Nauplia (medieval Anapli) is a city in the Argolid and the port of Argos. Through most of its history it shared the fate of Argos. Under the later Roman Empire it had no independent status. The acropolis was fortified, and its main gate to the lower town, built into later walls, still survives.
The city rose to prominence by the 11th century, undoubtedly as a result of its maritime position. Prosperity at Nauplia is suggested by the large number of churches built in the vicinity in the 12th century, although regulations drafted by Leo, bishop of Argos and Nauplion, for the Monastery of Areia show that around 1143 the area around the city was threatened by pirates. Nauplia was one of the cities in which the Venetians were given special trading privileges in 1198. The fortifications of Nauplia allowed it, like Argos, to hold out against the Franks until 1212. Nauplia fell under the nominal control of the Duchy of Athens, and came under Venetian rule in 1388.
Habitation at Nauplia during the medieval period was probably concentrated in the upper city, with a port and harbor facilities in the lower area. The spacious western fortifications, built on ancient foundations, probably represent the Byzantine city. To the east is an area added by the Crusaders, while the easternmost part of the fortifications as well as the wall around the lower town were erected by the Venetians. The remains of a probably Byzantine church have been excavated on the citadel, and the Church of Hagia Sophia just under the walls may date to the Frankish period.
Section under construction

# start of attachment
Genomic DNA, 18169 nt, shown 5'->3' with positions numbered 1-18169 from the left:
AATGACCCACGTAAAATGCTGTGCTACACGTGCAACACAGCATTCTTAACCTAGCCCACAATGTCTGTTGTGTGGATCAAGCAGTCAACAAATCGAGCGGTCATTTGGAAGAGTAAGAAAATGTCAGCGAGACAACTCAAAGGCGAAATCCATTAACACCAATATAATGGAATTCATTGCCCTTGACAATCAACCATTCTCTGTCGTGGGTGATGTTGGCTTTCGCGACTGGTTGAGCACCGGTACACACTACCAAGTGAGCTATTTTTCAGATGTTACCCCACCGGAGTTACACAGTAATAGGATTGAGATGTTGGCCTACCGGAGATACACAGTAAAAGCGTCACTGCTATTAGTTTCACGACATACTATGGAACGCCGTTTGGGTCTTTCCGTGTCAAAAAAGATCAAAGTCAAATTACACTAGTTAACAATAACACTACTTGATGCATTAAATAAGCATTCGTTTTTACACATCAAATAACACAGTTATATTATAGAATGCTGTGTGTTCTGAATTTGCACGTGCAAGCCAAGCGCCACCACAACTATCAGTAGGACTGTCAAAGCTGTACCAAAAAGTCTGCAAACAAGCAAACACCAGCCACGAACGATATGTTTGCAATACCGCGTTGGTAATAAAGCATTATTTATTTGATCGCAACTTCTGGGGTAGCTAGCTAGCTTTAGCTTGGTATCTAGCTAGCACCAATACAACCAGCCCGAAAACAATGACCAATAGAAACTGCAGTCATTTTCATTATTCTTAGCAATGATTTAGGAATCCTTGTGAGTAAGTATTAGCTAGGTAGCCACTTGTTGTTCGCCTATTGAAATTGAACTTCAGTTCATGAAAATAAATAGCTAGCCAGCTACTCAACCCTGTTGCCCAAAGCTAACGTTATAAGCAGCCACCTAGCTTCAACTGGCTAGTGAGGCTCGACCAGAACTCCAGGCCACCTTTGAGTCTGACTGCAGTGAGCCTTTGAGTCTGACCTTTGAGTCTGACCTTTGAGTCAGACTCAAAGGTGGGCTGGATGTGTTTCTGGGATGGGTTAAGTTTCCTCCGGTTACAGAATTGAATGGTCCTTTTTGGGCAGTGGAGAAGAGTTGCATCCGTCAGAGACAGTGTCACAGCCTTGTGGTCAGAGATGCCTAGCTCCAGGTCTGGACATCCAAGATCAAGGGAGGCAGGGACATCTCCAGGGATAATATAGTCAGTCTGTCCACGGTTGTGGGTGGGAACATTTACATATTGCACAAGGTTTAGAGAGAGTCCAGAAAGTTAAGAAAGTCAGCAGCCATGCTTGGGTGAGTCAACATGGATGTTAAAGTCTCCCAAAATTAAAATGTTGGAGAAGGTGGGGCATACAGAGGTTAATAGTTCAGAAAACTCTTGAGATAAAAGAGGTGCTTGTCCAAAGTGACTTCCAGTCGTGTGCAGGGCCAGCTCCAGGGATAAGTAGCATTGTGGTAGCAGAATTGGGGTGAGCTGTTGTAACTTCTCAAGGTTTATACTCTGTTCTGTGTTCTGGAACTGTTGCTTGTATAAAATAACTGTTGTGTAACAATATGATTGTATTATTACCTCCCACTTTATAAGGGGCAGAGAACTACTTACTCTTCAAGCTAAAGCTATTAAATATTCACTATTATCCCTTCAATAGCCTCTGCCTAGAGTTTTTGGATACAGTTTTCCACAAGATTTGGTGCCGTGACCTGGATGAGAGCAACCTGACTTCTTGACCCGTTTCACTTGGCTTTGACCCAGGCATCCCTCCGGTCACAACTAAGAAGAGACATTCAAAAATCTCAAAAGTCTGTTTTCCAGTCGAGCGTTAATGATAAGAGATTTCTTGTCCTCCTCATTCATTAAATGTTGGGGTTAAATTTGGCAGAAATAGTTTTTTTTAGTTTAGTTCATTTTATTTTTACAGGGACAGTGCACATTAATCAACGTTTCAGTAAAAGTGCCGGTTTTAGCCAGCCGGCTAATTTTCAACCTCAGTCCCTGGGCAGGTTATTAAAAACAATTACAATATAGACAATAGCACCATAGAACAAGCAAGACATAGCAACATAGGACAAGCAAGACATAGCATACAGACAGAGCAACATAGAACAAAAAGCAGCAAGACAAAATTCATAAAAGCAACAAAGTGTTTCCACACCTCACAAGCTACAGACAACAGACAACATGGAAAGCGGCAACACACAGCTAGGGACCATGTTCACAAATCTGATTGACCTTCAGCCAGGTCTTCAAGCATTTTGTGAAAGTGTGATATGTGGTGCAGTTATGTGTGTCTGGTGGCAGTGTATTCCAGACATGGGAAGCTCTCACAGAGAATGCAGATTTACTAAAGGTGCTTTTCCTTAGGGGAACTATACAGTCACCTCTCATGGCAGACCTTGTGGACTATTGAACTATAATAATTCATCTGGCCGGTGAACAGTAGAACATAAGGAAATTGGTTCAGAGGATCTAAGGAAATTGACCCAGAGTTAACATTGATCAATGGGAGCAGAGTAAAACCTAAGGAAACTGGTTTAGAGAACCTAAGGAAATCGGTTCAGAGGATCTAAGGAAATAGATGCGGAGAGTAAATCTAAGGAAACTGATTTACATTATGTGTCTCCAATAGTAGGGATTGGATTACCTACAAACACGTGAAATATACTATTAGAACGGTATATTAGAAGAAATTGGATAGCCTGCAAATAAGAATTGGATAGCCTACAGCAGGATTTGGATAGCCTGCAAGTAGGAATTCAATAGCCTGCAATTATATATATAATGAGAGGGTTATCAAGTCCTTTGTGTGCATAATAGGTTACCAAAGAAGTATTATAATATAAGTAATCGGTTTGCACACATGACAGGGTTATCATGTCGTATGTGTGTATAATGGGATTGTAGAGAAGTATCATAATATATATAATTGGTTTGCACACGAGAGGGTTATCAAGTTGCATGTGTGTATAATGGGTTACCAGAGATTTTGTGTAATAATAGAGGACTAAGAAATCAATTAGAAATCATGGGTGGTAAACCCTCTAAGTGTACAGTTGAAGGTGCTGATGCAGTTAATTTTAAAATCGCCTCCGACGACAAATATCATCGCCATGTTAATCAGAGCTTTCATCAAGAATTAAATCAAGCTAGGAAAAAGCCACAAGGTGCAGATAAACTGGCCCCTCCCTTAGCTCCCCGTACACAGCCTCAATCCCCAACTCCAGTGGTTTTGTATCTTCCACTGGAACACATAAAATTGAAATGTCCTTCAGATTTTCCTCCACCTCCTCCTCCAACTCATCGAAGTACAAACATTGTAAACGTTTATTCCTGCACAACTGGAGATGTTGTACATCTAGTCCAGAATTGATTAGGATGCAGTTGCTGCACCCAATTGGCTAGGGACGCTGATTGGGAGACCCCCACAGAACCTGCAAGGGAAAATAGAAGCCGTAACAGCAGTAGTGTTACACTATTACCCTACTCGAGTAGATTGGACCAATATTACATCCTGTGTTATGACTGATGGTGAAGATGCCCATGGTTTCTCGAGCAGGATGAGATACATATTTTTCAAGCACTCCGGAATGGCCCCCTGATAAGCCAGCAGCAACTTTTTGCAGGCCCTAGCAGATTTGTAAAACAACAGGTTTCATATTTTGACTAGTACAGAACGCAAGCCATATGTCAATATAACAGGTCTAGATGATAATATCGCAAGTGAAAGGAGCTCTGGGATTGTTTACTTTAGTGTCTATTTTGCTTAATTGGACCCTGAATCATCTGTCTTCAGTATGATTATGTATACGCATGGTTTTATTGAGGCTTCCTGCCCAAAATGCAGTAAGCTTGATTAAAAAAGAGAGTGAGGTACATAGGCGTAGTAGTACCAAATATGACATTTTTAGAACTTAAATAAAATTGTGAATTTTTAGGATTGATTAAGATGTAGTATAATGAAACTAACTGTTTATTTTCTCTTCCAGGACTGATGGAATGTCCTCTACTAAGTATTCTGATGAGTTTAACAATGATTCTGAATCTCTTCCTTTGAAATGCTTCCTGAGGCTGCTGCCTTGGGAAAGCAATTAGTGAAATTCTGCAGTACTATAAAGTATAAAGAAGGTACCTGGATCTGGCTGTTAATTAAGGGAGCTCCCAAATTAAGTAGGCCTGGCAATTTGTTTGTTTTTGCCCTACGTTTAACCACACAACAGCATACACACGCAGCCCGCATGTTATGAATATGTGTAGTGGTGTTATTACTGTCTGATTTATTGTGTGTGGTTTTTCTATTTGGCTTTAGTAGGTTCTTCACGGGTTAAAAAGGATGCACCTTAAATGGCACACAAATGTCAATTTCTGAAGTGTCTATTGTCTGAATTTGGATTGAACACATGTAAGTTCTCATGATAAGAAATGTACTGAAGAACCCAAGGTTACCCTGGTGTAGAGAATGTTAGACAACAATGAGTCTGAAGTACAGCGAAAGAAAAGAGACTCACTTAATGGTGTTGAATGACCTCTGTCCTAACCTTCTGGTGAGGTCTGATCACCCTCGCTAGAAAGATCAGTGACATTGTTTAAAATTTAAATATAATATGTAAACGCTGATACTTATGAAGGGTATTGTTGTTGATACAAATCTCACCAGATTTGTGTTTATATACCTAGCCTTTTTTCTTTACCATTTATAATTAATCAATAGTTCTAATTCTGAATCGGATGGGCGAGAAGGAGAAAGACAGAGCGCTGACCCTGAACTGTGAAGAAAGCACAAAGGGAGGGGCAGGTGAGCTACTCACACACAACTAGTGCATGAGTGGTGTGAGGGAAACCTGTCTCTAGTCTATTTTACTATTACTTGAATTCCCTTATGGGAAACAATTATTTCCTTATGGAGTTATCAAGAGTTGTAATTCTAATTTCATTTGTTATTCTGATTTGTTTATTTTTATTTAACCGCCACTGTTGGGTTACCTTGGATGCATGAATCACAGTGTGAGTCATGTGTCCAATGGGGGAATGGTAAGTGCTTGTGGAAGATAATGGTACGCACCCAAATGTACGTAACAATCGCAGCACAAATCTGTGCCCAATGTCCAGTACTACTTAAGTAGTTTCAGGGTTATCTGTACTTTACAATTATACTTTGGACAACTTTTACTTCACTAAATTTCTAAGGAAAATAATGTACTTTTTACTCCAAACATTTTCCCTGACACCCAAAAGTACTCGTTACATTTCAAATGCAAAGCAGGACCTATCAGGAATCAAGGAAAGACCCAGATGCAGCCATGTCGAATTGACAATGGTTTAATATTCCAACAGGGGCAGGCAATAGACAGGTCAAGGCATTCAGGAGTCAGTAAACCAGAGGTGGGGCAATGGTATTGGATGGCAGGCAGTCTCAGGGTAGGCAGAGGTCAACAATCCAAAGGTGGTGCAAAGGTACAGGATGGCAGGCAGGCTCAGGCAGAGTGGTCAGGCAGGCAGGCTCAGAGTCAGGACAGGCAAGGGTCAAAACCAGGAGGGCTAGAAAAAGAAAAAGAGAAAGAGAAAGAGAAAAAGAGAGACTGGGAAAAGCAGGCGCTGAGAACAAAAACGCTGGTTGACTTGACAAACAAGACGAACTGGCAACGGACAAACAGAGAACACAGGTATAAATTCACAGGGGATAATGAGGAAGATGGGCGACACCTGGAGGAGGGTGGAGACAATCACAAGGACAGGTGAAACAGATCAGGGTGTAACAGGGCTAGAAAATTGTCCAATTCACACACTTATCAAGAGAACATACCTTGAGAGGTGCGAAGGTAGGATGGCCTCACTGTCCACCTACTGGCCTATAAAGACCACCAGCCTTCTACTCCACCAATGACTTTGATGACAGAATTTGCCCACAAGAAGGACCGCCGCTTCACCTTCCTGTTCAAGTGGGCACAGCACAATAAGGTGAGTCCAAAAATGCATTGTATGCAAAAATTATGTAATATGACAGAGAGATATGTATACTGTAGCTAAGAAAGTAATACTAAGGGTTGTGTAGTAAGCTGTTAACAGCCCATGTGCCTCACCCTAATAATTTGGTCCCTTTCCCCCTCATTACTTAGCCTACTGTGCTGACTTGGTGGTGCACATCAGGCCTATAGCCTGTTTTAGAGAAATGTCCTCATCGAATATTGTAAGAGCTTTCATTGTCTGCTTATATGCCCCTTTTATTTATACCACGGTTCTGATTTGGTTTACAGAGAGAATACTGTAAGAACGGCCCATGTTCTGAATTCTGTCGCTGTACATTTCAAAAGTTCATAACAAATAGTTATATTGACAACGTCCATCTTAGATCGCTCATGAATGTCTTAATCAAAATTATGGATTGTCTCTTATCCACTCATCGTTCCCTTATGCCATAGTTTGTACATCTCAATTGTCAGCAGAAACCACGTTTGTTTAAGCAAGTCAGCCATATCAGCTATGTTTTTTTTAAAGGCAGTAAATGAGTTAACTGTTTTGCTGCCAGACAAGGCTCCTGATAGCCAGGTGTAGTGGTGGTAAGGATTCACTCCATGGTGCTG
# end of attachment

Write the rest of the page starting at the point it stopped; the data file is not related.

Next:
The Monastery of Areia, known as Hagia Mone or Nea Mone, was founded near Nauplia shortly before 1143 by Leo, bishop of Argos and Nauplia. Leo originally established the monastery, dedicated to the Virgin, at Areia as a convent for 36 nuns. Around 1143, however, he was forced by the threat of pirate raids to move the nuns farther inland to a new convent that he built at Bouze. He then installed 36 monks at Areia. In 1143, Leo composed a memorandum in which he guaranteed the monastery's independent status. He also prepared a typikon, based on that of Stoudios, but more lenient in some of its provisions. In 1212 the region of Nauplia was occupied by the Franks, and in 1389 it came under Venetian control, but the monastery remained in the hands of Orthodox monks. It retained its independence until 1679, when it became a metochion of the Holy Sepulchre. The cross-in-square monastic church, dedicated to the Zoodochos Pege (Life-giving Source), was completed by 1149, the date of a dedicatory plaque. Built of brick on a high foundation, it is decorated on the exterior with marble crosses and maeander friezes, like Merbaka and other churches in Argolis. Of its interior ornament little remains save for the elaborate composite capitals of the four columns beneath the dome.